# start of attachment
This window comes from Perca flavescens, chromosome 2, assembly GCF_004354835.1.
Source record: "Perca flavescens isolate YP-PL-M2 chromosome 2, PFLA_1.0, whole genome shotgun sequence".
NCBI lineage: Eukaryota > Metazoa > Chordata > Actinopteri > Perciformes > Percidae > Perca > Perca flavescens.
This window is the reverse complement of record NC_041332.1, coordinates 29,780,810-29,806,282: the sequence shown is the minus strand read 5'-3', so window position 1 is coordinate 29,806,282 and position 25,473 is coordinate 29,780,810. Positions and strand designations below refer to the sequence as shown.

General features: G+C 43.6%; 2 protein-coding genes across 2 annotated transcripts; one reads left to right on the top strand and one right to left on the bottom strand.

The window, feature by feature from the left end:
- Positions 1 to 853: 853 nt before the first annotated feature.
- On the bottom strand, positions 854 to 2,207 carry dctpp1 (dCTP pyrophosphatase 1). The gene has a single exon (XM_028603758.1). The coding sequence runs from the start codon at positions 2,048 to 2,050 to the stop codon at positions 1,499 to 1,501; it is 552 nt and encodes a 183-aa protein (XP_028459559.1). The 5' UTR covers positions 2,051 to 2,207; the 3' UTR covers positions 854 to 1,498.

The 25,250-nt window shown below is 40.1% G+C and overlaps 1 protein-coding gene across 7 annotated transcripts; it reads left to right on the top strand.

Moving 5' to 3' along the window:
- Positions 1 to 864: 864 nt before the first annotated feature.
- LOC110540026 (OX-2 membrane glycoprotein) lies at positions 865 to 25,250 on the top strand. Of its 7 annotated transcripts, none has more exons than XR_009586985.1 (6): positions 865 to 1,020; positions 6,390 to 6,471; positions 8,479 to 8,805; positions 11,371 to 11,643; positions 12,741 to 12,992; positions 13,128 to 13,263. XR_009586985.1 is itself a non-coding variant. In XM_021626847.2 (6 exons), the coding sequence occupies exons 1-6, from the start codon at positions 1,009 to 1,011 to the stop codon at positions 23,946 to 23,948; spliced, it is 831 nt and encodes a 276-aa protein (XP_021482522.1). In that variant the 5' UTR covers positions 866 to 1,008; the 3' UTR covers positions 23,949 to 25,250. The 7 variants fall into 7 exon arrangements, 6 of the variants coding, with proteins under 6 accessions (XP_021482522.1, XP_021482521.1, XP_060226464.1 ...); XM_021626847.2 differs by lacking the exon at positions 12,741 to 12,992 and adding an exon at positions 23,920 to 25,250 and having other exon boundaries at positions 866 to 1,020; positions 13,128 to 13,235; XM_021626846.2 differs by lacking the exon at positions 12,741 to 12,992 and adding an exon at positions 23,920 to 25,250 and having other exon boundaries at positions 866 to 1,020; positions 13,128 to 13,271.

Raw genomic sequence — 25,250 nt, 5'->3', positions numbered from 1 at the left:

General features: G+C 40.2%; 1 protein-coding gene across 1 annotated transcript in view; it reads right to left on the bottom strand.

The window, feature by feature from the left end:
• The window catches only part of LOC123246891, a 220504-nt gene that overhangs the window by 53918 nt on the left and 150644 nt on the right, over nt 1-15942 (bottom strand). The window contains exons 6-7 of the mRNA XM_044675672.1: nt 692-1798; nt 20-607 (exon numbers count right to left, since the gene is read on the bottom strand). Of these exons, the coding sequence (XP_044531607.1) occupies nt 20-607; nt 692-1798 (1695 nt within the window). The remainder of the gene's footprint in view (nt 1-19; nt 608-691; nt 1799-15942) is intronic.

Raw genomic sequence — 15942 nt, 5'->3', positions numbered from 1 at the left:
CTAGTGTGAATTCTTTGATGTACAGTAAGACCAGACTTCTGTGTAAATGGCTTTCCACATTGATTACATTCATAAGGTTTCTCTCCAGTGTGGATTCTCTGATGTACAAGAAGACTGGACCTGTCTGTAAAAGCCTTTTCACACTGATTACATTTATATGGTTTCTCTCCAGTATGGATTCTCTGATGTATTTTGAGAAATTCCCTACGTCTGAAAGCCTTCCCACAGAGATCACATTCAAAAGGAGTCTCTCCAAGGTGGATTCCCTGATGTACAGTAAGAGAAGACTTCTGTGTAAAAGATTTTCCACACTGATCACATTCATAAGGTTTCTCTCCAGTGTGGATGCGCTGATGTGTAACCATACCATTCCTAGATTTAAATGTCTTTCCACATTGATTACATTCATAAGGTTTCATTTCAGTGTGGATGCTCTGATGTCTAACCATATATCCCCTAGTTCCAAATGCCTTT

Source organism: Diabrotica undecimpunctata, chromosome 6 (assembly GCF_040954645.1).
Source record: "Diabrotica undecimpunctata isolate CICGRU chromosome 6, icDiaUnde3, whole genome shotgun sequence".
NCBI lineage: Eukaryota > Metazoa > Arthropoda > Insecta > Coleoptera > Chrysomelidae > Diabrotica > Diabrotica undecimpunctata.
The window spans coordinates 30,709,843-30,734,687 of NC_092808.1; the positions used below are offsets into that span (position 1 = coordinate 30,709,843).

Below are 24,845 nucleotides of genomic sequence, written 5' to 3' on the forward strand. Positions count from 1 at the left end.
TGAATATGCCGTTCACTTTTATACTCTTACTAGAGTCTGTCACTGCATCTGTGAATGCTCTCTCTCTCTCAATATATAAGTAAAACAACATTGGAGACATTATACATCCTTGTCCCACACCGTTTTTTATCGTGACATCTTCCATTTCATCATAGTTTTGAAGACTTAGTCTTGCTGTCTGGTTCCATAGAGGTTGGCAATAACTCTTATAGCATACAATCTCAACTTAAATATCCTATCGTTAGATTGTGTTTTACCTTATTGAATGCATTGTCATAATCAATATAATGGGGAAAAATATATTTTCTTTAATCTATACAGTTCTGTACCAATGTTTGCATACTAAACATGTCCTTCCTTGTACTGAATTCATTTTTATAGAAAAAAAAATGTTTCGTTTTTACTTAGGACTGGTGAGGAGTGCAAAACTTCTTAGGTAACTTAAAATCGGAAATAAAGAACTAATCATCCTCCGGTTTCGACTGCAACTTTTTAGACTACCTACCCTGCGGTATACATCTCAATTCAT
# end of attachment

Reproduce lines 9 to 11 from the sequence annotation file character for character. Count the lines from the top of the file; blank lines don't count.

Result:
The 25,250-nt window shown below is 40.1% G+C and overlaps 1 protein-coding gene across 7 annotated transcripts; it reads left to right on the top strand.

Moving 5' to 3' along the window:
- Positions 1 to 864: 864 nt before the first annotated feature.